Today, Patrick has put two pumps in the pond to reduce the water level, if we can expose the shelves it will help us to continue working. I finished gardening jobs by digging up more potatoes, the crop this year has been quite good.

At the end of the day we notice that a pile of sandy spoil by the basement hole contains the rounded pebbles that we have previously been rescuing from the hole. Patrick, Diane and myself fill two barrows with pebbles which we will reuse either on the pond’s beach or the mouth of the stream, no one can accuse us of not recycling!


Wet and Miserable


Today, Aideen is deputising for the resident harpist at the ‘The Grove’, probably the most up market hotel in the area.

This leaves Diane, Patrick and myself to work outside and everyone is feeling a bit down. We are all tired and Patrick had his booster jab yesterday and his arm is very sore.

The basement men are here in the morning and they finish digging out the hole and lay the last bit of blinding on the ground. This is like a preliminary concrete layer prior to laying the slab which is a good idea as it makes it much clearer to see what you are doing when fixing the steel work. It also gives a clear impression of the buildings footprint which feels like progress at last. Thank god they’ve finished digging because we are running out of space to put piles of earth! We are holding onto much of the earth for backfilling, after the basement walls are built. The hole is very big now, partly because of earth falls but also because we decided to slope the sides to prevent further falls.

The pond is still being pumped out so we can work on the wall, this is a slow process because it is a lot of water. Foolishly, I thought the edging wall was nearly finished but I had not allowed for adding a levelling layer of smaller flints on top of the massive flints on the jetty side. I tried in vain to find something waterproof for my feet and failed, ending up in water filled crocs for most of the day. This did not improve my state of mind as I knelt on a soggy kneeler, endlessly sticking small stones into the mortar or searching, often fruitlessly, for correctly shaped flints. As I looked around the pond edge at the hundreds of flints and thousands of pebbles that we’ve put into the wall, I muse on our collective insanity for taking on such a massive job. By the end of the day I am cold and wet, Patrick at least had waterproof boots and Diane wisely remained on dry land. I think we have nearly finished…but I thought that before!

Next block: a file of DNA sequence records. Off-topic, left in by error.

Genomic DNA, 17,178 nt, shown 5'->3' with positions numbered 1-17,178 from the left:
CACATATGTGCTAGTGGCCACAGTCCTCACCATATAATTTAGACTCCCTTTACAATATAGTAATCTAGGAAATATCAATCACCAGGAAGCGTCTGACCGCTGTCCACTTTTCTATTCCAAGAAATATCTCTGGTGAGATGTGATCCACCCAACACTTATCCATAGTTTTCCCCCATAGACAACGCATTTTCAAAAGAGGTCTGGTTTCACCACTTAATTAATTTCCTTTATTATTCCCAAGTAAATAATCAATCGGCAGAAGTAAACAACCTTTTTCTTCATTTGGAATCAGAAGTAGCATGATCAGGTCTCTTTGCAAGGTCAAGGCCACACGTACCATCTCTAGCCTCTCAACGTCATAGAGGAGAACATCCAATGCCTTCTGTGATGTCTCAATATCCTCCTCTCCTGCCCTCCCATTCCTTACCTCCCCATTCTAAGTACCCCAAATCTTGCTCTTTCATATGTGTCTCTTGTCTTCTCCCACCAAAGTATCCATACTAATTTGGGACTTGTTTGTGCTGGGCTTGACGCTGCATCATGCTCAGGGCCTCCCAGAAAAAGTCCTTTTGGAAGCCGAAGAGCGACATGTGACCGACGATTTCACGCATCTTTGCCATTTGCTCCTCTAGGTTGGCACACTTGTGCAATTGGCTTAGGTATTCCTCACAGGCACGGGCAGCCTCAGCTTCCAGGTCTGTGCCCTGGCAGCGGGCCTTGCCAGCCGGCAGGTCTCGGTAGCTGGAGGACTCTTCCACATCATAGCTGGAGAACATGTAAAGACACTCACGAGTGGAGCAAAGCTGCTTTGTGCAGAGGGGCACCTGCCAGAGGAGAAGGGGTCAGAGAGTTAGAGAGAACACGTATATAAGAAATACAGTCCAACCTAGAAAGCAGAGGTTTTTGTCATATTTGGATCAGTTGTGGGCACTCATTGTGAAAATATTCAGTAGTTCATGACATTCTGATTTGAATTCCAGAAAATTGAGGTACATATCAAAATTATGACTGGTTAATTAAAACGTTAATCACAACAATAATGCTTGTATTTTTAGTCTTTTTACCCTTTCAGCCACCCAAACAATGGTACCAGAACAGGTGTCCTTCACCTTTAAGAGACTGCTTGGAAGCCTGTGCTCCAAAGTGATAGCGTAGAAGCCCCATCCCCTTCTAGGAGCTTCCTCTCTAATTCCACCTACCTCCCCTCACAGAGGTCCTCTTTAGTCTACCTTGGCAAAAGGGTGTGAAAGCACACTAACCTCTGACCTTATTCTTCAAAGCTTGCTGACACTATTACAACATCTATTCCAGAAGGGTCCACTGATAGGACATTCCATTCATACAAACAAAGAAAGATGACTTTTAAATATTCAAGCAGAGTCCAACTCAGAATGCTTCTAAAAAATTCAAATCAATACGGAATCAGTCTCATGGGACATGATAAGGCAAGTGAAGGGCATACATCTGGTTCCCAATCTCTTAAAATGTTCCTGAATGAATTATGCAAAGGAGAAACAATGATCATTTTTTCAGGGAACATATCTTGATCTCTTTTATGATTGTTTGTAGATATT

One Step at a Time


Today I’m feeling more positive, this is probably helped by the sun shining and also getting a bit more sleep. Normally I am relentlessly optimistic, the 'Polyanna' of Church Gardens. Patrick can be more circumspect, however, this is perfectly understandable due to Patrick’s superior knowledge about the building projects we are undertaking. He is the one we rely on to tell us what to do, it is his measurements that we trust and he (probably unfairly) accepts responsibility for anything that doesn’t go according to plan. His mood is not improved by his physical state, he has always had respiratory problems and we know that they will not improve as they are hereditary, but he is generally very philosophical about this situation. However, the accident which caused such a bad injury to his leg almost five years ago is a lot to cope with, giving constant pain and difficulty with mobility, so no one can blame him for being fed up some of the time. In the last few days, he has spoken more to me about how he feels about what we still have to do at Church Gardens and for the first time in a long time, I felt overwhelmed. Fortunately, I do not usually feel this way but it is a daunting prospect. Even after finishing the pond, stream and new visitors building, there is so much left to do. There will be a huge amount of making good where the work has taken place and large areas will need to be seeded with grass. Also, there is the mammoth task of planting the inside and outside of the pond, which is my responsibility. Aideen reminded us today that it is a year since we started to dig out our parking area…now look at it! All the diggers, dumpers, badly handed delivery and grab lorries have made a horrendous mess that somehow we will have to clear up in order to finish surfacing the drive and parking areas. We hope to make progress with the two ‘normal’ orchard walls next year but that will involve digging out foundations which will create more mess and be tremendous hard work. It will be at least a year before we reclaim the corner of the orchard. This is without even looking at the arcaded wall….

Thank goodness that today, I feel more positive. Someone needs to be! We will have to go ‘one step at a time’ and remember that without the new building (despite its problems) we would never raise enough money for the arcaded wall and most of the time, it is a labour of love!

I shouldn’t be surprised to discover when I get outside that I am needed to stick more little stones into the joints of the flint wall. Diane finds a little bit I missed yesterday and tells me off! Inevitably, this last bit of wall requires me to kneel in a puddle!

We then have a family meeting to discuss Patrick’s plans for building a jetty. This involves cutting some very heavy oak sleepers for legs and drilling into some very heavy York stone slabs which will serve as the foundation anchors for the jetty legs and also the fixing point for where the ladder goes into the pond.

Whilst this is happening, Aideen is digging out the beach area…this sounds elaborate but it is a very small beach that gives us an entry point into the pond. As I’m already a bit soggy, I decide to crawl around the pond shelf pulling the liner up towards the base of the pond wall and sweeping away any bits of cement. This is not easy, but it needs doing and no one else is daft enough to spend hours crawling through puddles and smoothing the shelf. By the end of the day I’ve changed my work trousers and socks three times but the liner is as good as I can get it. I will be relieved when the pond is finally full and I can stop worrying about the liner. We finish the day tucking the edge of the liner into a cement filled trench at the top of the beach to hold it in place. We also discussed how to lay the bigger bits of stone through the beach which will make the pathway to the steps.